The first musical performers were Lisa Fuglie (daughter of Winton and Ardith Fuglie) and Mark Anderson. They sang several songs and performed on a variety of instruments, including acoustic guitar, mandolin, and bass. One song was a "springtime walking tune" from Valdres, another was "Hils fra meg der hjemme," and yet another was titled "Fuglien Polka."

The next musical performer was Mary Seim, also of Minneapolis. Ms. Seim performed on the Rynefele, a replica of a fiddle brought to America by Nils Belgum that was donated to the Valdres Folkemuseum.

The Rynefele she played at the stevne was a gift given to the Valdres Samband by the Valdres Folkemuseum. Mary played "Kari Haugen," a tune taught to her by Olav Jorgen Hegge, a master fiddler from Valdres.

Following her solo performance, Mary played dance tunes for Det Norske Folkedanslaget (The Norwegian Folk Dance Group). Made up of people from the Twin Cities area, the group performed several folk dances. They started with a rheinlander and then went on to perform a dance choreographed for Norr~nna Leikarring, a professional dance group of which Hilda Kringstad was an instructor and leader.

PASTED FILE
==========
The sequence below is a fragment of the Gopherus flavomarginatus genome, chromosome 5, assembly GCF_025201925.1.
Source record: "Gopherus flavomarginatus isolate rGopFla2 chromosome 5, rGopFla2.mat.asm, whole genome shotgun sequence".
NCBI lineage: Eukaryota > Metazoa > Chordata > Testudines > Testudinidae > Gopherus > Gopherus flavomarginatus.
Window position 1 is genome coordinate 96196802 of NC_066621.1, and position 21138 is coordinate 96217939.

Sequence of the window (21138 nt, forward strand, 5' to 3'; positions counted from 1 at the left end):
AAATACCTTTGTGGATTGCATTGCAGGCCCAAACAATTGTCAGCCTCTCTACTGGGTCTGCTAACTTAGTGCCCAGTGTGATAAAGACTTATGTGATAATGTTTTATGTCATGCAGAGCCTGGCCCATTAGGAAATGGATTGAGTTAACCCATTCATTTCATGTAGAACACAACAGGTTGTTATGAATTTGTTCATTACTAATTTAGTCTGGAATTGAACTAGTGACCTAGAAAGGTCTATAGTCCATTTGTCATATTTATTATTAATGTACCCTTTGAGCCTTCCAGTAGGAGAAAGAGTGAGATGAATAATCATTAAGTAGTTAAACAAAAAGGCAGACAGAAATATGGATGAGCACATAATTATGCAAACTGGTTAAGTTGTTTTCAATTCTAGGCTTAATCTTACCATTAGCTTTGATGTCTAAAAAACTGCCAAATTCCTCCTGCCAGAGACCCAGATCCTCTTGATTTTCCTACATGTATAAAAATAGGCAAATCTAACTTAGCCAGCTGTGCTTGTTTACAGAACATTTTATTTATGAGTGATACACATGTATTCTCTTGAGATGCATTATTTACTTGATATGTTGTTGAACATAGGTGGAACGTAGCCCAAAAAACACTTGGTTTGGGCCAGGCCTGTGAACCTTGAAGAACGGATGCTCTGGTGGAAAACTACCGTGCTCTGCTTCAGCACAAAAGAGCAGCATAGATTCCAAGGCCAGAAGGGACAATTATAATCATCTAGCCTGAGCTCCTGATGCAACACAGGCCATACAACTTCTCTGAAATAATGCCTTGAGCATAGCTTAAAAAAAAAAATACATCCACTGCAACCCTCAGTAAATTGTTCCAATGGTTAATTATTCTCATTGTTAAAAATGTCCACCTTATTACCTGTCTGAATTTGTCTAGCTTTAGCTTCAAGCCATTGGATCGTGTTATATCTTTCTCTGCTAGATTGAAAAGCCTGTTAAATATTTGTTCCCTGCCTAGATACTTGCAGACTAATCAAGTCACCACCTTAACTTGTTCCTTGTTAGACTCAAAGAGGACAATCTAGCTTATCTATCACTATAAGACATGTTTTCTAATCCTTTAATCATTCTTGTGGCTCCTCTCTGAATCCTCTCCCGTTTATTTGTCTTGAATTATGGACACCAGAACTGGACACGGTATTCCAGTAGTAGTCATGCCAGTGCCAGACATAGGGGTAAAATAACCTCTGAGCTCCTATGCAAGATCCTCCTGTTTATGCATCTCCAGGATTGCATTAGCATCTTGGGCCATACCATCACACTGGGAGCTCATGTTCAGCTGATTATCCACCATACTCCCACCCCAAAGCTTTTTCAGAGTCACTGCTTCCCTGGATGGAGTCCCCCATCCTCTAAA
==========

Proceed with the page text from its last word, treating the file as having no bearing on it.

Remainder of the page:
Perhaps the most humorous moment of the evening came when a dancer in a black-and-white cow costume (complete with udder) waltzed across the f1oor - first with a man holding a rope around the cow's neck, and later with Mary Seim.

Toward the end of the dance group's performance, their leader, Carol Sersland, performed a stev (an old form of a cappella folk singing). The sound was quite compelling and a bit somber, somewhat like kveding, which some members may have heard sung before.

The evening program closed with the audience singing "O Valdres," under the direction of Howard Lerohl and accompanied by Jan Lerohl.

 

Saturday Seminars

The first seminar on Saturday was "Story Telling - An Approach to Family History Writing" by Gordon Jacobson. Mr. Jacobson described ways to make family history writing come alive, such as talking to family members. His talk focused on the different stages of immigration: decision, leaving, crossing the ocean, finding a new home, and building/settling.